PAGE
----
Writing groups – find a group, or start one yourself with like minded people, where you can critique each other's work, talk about story ideas, grammar, characters, plot, and other general writing topics. Regular meetings and emails are a great way to keep you inspired, and sometimes it's easier to be accountable to someone else than just yourself.

Writing/critiquing partner – this is like a group, but on a smaller scale. You can spend more time discussing your individual story ideas in one on one situation than you can in a group. It can be invaluable to have at least one person who knows your work as well as you, to help you unravel knots in your story. And vice versa.

Social writing – try getting together with other writing friends and have timed writing sessions in between socialising. You can set writing tasks, or work on your own stories, and then afterwards spend time reading or discussing what you wrote. This is great a way to make yourself write, because everyone else is writing too.

Soak up the creativity of others – by this I mean read a book, watch a movie, listen to music, visit an art gallery. Do something to help get the creativity flowing. Be careful not to use this as a distraction to keep from writing. My suggestion is to tailor your activity around your story. For example, you're writing about dragons find books and images about dragons, go to the museum and study dinosaur bones (I've heard they were related), find music that makes you soar, and so on...

Change your environment – is your house or writing space uninspiring? Charge up your laptop and take it to a park, or the library, or a coffee shop, or anywhere that makes you feel creative (the pub!). If you don't have a laptop (or prefer working on a desktop), surround yourself with inspiring images, changing them regularly if you need to.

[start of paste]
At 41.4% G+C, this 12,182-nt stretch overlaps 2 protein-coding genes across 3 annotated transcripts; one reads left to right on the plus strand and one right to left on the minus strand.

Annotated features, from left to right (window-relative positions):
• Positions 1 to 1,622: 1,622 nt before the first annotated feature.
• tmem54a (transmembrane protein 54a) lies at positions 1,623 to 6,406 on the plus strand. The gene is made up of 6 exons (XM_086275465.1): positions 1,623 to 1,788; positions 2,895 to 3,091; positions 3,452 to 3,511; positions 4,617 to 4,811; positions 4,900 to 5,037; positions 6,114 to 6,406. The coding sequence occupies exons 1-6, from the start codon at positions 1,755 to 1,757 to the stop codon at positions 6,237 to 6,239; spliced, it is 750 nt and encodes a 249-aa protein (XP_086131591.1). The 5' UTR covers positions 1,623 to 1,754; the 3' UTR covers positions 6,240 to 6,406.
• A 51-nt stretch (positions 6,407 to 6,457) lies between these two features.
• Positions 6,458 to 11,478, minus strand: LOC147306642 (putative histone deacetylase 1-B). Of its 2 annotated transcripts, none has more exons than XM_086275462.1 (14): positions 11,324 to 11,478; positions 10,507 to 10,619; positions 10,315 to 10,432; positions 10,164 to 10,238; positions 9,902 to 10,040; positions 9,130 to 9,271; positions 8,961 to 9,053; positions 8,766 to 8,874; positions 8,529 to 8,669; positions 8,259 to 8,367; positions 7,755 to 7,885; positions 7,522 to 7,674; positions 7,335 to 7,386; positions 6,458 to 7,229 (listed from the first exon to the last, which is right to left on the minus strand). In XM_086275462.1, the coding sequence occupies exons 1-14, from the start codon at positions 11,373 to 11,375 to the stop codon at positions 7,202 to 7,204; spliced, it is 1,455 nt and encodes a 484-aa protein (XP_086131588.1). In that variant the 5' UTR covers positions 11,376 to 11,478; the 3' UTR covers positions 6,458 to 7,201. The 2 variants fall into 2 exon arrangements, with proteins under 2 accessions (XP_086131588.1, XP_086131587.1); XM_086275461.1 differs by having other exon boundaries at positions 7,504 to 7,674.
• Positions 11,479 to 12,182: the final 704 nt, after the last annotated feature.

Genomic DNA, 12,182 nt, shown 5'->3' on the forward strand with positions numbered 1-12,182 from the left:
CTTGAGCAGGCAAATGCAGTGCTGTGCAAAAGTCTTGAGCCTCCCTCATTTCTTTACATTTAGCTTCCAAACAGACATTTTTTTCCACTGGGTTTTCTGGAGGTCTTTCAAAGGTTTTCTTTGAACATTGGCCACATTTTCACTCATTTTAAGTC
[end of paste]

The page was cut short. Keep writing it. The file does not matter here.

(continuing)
Change your style – if you're struggling to write a piece, maybe you're writing in the wrong style or genre. Or maybe you need a break from the style in which you've been writing. If you write in third person, change to first. If you write fantasy try horror or historical romance. Write only novels? Try short stories or poetry.  

Pen and paper – sometimes putting the computer away and going back to basics can help change your thought process.  For many of you reading this post, handwriting has been your friend longer than typing. You have to use different muscles in your hand, and I've read that it's good for your brain. Almost all of the books I've written have an accompanying exercise-book in which I brainstorm and draw maps (badly) and come up with character names. 

Write – my last tip may sound counter-intuitive. You're trying to find ways to help you write, right? I've found that starting can be like pushing a boulder up a hill. Momentum is very important when it comes to being creative. When you stop, you lose momentum and the boulder slips down the hill. The longer you leave it the harder it gets to stand back up and push that boulder. But the only way to get the boulder up that hill is to start pushing. It's going to be painful at first and you may think every word you write is crap, but the longer you write the more you increase your momentum and the easier it gets.  

Good luck, and please feel free to share any tips you may have for keeping yourself motivated.